Etta James, who was 73, is another of the great R&B figures to come out of the Los Angeles area. She sang at St. Paul Baptist Church here before moving to San Francisco as a teenager. She died Friday in Riverside after suffering from ill health, including leukemia and dementia. James was inducted into the Rock and Roll Hall of Fame in 1993 by KD Lang. From the hall's bio:
Jerry Wexler, Atlantic Records’ legendary producer, describes Etta James as “the greatest of all modern blues singers...the undisputed Earth Mother.” Her raw, unharnessed vocals and hot-blooded eroticism has made disciples of singers ranging from Janis Joplin to Bonnie Raitt. James’ pioneering 1950s hits - “The Wallflower” and “Good Rockin’ Daddy” - assure her place in the early history of rock and roll alongside Little Richard, Chuck Berry and Ray Charles. In the Sixties, as a soulful singer of pop and blues diva compared with the likes of Dinah Washington and Billie Holiday, James truly found her musical direction and made a lasting mark.
James was born Jamesette Hawkins in Los Angeles in 1938. Though brought up in the church, she was drawn to rhythm & blues and rock and roll, and by her midteens had formed a vocal trio that worked up an answer song to Hank Ballard’s “Work With Me Annie” entitled “Roll With Me Henry.” The trio caught the attention of bandleader Johnny Otis, who recorded “Roll With Me Henry,” which was retitled “The Wallflower” and topped the R&B chart for four weeks in 1955. James toured the R&B circuit with Otis and other artists and recorded for Modern Records until 1958.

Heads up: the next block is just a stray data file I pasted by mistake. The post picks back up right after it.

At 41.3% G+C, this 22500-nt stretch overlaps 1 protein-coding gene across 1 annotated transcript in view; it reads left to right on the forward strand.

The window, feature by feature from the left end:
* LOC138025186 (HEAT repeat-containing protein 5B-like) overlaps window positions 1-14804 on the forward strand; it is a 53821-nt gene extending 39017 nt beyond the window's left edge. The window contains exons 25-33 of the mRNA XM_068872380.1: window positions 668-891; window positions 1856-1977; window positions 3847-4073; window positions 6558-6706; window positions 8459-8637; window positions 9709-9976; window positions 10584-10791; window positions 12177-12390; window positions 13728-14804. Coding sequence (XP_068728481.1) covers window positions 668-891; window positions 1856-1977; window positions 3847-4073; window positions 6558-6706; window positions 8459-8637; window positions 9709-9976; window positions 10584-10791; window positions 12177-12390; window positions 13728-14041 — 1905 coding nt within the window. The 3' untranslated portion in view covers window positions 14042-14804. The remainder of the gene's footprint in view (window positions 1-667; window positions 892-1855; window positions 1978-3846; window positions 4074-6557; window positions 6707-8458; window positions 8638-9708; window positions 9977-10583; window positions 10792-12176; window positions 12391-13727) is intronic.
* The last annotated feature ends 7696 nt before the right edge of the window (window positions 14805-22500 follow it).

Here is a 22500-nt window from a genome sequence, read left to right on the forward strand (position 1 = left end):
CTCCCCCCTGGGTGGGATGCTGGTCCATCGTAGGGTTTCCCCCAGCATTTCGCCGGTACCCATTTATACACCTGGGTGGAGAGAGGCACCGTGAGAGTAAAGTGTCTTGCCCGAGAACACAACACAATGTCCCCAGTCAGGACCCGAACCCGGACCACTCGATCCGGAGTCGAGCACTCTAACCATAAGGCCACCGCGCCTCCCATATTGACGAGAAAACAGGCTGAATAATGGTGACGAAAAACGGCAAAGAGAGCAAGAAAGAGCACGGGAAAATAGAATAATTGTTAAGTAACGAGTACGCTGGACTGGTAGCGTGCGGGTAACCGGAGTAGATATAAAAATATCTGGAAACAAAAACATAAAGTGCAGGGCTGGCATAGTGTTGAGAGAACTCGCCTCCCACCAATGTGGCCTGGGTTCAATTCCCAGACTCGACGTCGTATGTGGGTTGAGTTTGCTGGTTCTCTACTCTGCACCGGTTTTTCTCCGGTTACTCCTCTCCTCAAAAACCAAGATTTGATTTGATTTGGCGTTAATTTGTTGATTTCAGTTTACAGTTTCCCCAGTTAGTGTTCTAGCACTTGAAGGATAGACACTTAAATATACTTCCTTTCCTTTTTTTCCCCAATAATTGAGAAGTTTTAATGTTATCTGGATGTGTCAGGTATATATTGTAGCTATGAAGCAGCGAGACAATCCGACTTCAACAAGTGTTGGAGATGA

It was at the Chicago-based Chess label (where she recorded for Chess and its Argo and Cadet subsidiaries) that she molded her identity as a singer of both modern blues and pop-R&B ballads.
James performed “When the Saints Go Marching In” on global television at the opening ceremony of the 1984 Summer Olympics in the Los Angeles Memorial Coliseum. She was portrayed by Beyonce Knowles in the 2008 musical biopic "Cadillac Records." You'll hear pieces of a number of her hits through the day. We're going with "Tell Mama," above.
Earlier this week:
Johnny Otis was 90
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